I know you've been involved with the NFL Players Coalition and a lot of the social issues in the league. A lot of us saw that video the Ravens put together with owner Steve Bisciotti and a lot of the players. What was your reaction to that video being made, and as you watched it from start to finish, what do you see when you see all your players speak to that? (Bo Smolka) "I see a lot of people wanting change, and that there are a lot of people out here – no matter skin color; no matter relationship status; no matter who their spouse is – we all are here for a common goal. And usually it's to win football games, but right now, it's bigger than football. It's an issue that needs to be addressed, and it has nothing to do with a win or a loss. So, I felt that it was huge that our owner got up there and said what he said, and the players said what they said, and how [the video] was made, because there are guys from a lot of different backgrounds, but we all want the same thing. In that video you have people who went to HBCU's; people from Texas, from Memphis, Michigan, and we all see the same thing. We all see human beings, and it's unfortunate that some people are mistreated and are wrongfully accused, sentenced on the spot and are killed – are murdered – because of their skin color. It's even more wrong that people [are given] longer sentences for the same crime. The movement, and what the video was saying is, 'People of different color don't want to be above the law; we just want the law to work for us.' That's really what it was saying, and I commend every man that got on that video and spoke from their heart, and we all need to listen and educate ourselves more on the topics. I feel like the video speaks for itself, and it was very powerful."
On that topic, you mentioned you are supportive of the protestors. Have you been out at all? Is there anything particularly that you have planned that you would like to share to address some of these issues? (Aaron Kasinitz) "Yes, I've been out, and I've been doing work, but I'm going to continue to let the people who are out there speak and speak for themselves. It's not a me thing, and I don't have the right answers. I think it's a collective group of people who need to come together and talk to people. They might have the right answers, but I don't have the right answers, so I'm not going to thrust myself into the front of this movement acting like I know exactly what to do. I'm not [going to], and that's not for me to do."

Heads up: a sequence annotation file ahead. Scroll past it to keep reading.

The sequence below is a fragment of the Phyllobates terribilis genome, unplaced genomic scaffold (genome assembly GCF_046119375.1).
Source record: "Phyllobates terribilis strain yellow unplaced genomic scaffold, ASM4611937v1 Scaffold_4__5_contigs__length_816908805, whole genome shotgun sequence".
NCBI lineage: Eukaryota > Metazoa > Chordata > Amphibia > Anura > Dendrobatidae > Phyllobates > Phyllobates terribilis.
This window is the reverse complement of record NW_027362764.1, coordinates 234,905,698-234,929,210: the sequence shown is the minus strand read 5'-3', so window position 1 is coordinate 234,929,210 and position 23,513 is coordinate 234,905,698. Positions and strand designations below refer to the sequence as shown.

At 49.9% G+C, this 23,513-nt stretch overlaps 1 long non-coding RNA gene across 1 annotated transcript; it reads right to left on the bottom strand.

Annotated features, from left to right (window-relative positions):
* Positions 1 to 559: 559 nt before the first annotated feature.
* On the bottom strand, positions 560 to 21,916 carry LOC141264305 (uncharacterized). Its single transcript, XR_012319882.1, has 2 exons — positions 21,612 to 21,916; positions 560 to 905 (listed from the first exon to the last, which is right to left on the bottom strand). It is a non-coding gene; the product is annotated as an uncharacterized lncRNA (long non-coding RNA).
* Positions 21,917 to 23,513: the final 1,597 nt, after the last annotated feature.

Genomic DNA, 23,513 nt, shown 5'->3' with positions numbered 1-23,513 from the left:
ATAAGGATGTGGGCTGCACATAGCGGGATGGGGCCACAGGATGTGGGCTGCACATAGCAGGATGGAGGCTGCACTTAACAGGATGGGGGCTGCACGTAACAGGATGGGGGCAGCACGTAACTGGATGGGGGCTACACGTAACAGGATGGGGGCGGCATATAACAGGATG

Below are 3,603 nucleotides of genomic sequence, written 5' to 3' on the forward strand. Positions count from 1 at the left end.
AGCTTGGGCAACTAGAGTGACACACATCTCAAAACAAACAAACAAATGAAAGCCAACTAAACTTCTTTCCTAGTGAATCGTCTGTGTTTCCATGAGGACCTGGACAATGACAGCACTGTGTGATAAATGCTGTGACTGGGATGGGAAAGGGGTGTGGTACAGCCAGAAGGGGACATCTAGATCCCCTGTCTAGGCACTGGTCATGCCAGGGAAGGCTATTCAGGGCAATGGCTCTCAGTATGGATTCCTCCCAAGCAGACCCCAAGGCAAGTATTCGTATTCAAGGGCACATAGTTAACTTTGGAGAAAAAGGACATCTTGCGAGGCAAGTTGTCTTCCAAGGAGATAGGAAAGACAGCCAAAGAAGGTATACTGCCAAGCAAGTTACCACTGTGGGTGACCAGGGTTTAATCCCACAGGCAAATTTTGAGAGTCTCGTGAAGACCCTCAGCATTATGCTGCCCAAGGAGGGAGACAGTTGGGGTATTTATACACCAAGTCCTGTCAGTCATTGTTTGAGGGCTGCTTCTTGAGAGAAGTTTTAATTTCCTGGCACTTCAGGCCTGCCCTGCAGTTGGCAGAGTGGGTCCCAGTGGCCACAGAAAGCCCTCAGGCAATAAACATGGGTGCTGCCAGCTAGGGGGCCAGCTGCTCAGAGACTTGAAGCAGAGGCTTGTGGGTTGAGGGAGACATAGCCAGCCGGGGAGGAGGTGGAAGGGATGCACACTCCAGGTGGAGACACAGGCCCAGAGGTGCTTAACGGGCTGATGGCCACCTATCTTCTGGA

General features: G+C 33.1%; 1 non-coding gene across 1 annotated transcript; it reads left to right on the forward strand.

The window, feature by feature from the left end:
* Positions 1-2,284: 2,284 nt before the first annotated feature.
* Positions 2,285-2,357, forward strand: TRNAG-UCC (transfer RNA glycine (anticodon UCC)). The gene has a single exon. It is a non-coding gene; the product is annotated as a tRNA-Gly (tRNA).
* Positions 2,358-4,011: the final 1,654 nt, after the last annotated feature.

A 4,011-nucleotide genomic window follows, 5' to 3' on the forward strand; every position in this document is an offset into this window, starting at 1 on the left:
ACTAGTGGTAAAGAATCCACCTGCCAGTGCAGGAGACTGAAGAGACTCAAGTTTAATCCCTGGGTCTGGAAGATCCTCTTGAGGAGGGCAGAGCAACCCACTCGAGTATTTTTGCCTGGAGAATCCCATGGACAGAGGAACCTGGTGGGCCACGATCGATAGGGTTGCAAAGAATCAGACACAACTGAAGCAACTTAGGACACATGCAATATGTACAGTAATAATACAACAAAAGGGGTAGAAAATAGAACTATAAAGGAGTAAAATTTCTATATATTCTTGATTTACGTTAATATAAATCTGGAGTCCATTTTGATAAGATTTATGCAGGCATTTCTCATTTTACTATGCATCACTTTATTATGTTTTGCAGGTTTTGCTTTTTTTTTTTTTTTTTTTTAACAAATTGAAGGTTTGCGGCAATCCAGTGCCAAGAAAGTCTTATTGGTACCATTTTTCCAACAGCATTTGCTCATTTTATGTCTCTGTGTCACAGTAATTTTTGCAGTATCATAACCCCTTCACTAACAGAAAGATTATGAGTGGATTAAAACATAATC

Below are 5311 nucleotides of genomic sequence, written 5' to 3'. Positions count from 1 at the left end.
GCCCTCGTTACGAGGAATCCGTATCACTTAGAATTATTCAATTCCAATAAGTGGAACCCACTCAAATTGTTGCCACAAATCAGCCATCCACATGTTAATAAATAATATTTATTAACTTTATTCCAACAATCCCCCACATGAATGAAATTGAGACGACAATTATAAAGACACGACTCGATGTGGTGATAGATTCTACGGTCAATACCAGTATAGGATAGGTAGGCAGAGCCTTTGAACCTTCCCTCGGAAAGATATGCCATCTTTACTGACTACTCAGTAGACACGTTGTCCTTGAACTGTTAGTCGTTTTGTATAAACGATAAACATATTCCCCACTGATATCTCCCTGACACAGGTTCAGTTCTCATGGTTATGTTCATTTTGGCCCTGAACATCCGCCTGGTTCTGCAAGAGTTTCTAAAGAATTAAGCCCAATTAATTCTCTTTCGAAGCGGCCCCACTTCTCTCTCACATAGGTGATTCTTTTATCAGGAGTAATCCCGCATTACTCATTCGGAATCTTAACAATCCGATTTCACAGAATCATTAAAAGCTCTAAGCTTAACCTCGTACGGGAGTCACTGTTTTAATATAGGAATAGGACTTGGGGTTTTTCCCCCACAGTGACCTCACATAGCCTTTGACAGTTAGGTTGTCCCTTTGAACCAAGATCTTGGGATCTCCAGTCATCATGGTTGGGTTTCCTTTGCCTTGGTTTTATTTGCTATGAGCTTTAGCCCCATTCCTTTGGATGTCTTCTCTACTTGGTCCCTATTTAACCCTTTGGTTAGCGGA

Father's Day is right around the corner. You're a dad of two now. How has life changed or been like with two little ones running around, and any advice for new dads out there? (Jordan Giorgio) "I'll start with the advice first; I think the advice is, nobody is ready to be a parent until you become a parent, and you're kind of forced to be a parent, and then you find out – 'OK, I'm a good parent.' And then, it's been good. Leo has been doing straight. BreighAnn has been doing most of the work. [Leo] is still nursing, so BreighAnn has been doing most of the work, but I dive in there and change a couple diapers sometimes – plug him up in his car seat [and] do what I have to do. For real, it's a blessing for me to just see him grow up. When Aniyah was kind of this age, I was doing the draft process and running from Combine training, to Combine, then straight out to Maryland, and they were still in Michigan. I just didn't get to watch day-to-day as I do now, so it's pretty awesome."
The salary cap next year is kind of uncertain around the league because of the unknown on how the business side is going to be affected due to the pandemic and the possibility of no fans. Do you feel that has affected the contract talks – the uncertainty from a business standpoint? (Jeff Zrebiec) "Like I said, I really don't know. I really wish I had more insight into the contract talks, but it's like I get third-hand information from my agents. I don't know if that's how everybody does it – if everybody sits on calls and stuff – but I trust my agents. So, I don't really know. I feel like you would have more insight on that, because you all know stuff before I know stuff – for real. So, Jeff, with us not knowing the salary cap next year, will that have more impact on my contract? (Reporter: "Are you asking me?") Yes, I'm asking you. (Reporter: "Well, I think there have been some predictions that the salary cap might go down next year if teams lose a lot of money this year without fans. So, I think some people feel like that could affect some team's willingness to sign players, in general, to long-term deals. I didn't know if you were getting that sense too, as part of the talks.") No, I haven't been getting that sense until now, so I appreciate it." (laughter)
I just wanted to talk to you more about what you've been trying to do this offseason, just to stay in shape and get ready for, what is ultimately, a huge contract year for you if you play under the tag. (Matthew Stevens) "I've been doing a lot of 'Call of Duty.' That gets the heart rate [going] like you don't even know. It's a lot of couch potato stuff – just hanging out. It's been great. To be honest, it's been great. You all know, I'm a workaholic. I'm running; I'm working out every day – twice, three times a day. I'm a workaholic, and I love to stay fit. So, I've been trying to do that. When you get a break like this, you kind of try to stay away from football, but this is what we do; this is what I love, so it always reels us back in. So, I'm trying to just relax and stay away from it, so that when we do start up, [I'll be] ready to go and ready to give it my all. But, to answer your question, [I'm] just working out and playing 'Call of Duty.'"